Sharon Co Images
Fashion drives user-interface design as much any aspect of software development, but that doesn’t excuse cargo cult practices. One relatively recent trend in software visual design avoids black text, in favour of some shade of dark grey. Moderately grey text remains relatively harmless, but misguided designers that venture too far into this grey area have provoked a Contrast Rebellion.
It seems that a certain kind of young (and invariably) male designer can’t accept the idea of following the text contrast WCAG accessibility guidelines. Instead, their ego demands that unsubstantiated pseudoscience props up their current aesthetic preference for muted colour palettes, while they declare the WCAG guidelines wrong.
Dark grey text
Designers of software I use have reduced the contrast of the text I read every day, but not excessively (brightness percentage in brackets, black text for comparison):
black #000000 (0%)
GitLab #303030 (19%)
Slack #1D1C1D (21%)
Notion #373530 (22%)
This web site uses darker #222222 (13%) grey text. All of these have higher contrast than the 7:1 ratio that the WCAG AAA rating requires, given a white background. Of course, you might struggle to tell these examples apart, in practice.
On-screen text contrast depends on the environment. A high-quality display in a dark room with no other light source has the highest contrast. In practice, ambient light reduces this contrast - especially daylight. Cheap monitors with dirty screens don’t help either.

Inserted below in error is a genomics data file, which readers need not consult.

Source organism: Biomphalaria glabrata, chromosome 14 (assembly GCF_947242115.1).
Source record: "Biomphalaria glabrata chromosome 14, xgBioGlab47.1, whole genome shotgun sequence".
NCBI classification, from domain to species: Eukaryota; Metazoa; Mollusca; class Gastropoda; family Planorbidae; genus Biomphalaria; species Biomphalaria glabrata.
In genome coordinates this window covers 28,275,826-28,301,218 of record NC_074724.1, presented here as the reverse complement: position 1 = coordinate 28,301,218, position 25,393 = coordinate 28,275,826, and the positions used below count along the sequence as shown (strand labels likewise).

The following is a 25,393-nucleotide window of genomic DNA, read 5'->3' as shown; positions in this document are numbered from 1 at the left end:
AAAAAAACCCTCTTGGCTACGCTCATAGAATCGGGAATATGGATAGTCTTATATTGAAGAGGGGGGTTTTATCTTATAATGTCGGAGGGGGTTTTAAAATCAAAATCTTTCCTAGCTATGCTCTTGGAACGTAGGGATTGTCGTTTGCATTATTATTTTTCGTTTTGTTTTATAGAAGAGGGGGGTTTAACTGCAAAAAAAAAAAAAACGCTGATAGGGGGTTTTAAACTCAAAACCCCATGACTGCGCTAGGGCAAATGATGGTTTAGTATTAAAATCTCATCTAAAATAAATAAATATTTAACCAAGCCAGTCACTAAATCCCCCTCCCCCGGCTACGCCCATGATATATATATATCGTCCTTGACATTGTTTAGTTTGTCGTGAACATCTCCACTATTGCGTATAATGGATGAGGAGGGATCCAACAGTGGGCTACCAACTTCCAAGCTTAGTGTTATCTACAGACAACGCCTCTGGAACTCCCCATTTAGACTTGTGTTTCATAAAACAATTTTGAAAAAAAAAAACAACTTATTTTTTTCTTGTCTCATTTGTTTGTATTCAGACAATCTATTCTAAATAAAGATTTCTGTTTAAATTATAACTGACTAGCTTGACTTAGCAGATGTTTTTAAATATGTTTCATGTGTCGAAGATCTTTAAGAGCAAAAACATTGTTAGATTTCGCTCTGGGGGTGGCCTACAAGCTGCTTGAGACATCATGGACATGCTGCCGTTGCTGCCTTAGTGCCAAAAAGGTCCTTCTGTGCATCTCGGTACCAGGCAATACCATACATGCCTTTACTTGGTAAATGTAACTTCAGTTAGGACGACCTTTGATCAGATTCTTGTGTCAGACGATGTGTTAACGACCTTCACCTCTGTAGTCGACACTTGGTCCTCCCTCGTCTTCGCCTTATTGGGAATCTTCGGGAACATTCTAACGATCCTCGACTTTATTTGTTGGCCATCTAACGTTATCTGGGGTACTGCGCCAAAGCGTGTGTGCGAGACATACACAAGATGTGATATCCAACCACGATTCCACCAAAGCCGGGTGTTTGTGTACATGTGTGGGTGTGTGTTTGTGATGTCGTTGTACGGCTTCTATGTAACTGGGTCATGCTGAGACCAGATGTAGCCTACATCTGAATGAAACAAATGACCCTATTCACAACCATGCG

Inexperienced designers tend to make the mistake of designing for their own experience, failing to accommodate a broader audience who don’t have designers’ perfect eyesight, colour-corrected monitors, and carefully limited ambient lighting. Designer grey text fails to display its intended subtlety on my laptop with a screen privacy cover in a sunny cafe.
While the WCAG guidelines describe minimum contrast, designer Anthony Tseng claims that:
Pure black text on white backgrounds can cause eye strain when users read the text over an extended period.
Tseng links to a research paper, but the study measured the effects of reading light text on a dark background, compared to dark text on a light background, not the effect of varying contrast levels. I have yet to find any evidence for this eye strain claim, let alone peer-reviewed studies that control for other causes of eye strain from long periods of reading.
Bristol Dyslexia Centre claims that some dyslexics suffer from scotopic sensitivity:
Black text on a white background may seem to glare or even flash, making it difficult to focus on the words and causing fatigue. In more extreme cases words can seem to float around the page and become distorted.
Wikipedia’s article on this syndrome points to a lack of scientific consensus about it, however. Assuming black text does negatively affect some dyslexics, it would help to know what measures they take. After all, the WCAG guidelines target a certain range of vision loss:
People with more than this degree of vision loss usually use assistive technologies to access their content (and the assistive technologies usually have contrast enhancing, as well as magnification capability built into them).
Perhaps monitor contrast controls have more effect than web designers’ colour palettes.